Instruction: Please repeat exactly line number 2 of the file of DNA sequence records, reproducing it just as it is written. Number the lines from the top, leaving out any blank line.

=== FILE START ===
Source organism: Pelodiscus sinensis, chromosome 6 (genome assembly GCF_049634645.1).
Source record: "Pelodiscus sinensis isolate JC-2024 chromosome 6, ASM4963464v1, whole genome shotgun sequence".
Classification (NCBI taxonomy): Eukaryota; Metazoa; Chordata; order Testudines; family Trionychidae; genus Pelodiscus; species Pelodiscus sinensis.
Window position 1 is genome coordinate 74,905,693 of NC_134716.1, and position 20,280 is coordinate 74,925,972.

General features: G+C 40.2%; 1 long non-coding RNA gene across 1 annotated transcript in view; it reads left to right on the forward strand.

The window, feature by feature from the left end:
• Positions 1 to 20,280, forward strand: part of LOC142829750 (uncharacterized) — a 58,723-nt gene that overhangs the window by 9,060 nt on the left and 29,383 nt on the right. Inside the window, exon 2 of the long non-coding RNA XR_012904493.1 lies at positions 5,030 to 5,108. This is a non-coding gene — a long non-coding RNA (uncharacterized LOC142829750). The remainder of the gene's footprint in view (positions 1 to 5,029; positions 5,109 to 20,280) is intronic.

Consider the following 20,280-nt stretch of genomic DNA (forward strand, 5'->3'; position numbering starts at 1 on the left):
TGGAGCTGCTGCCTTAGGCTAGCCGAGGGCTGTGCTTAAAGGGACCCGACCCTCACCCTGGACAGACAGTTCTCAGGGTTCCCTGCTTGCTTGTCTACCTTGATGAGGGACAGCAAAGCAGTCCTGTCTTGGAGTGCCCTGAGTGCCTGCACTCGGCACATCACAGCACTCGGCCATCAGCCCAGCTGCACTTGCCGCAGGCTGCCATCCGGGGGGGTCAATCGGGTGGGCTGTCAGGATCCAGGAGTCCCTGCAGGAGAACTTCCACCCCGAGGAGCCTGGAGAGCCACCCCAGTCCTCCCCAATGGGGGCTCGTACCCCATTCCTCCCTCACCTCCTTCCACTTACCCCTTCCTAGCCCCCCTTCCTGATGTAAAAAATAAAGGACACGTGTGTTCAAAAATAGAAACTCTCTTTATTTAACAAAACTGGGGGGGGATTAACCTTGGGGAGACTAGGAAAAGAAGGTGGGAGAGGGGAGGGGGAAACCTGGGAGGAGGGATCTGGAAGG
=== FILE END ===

Source record: "Pelodiscus sinensis isolate JC-2024 chromosome 6, ASM4963464v1, whole genome shotgun sequence".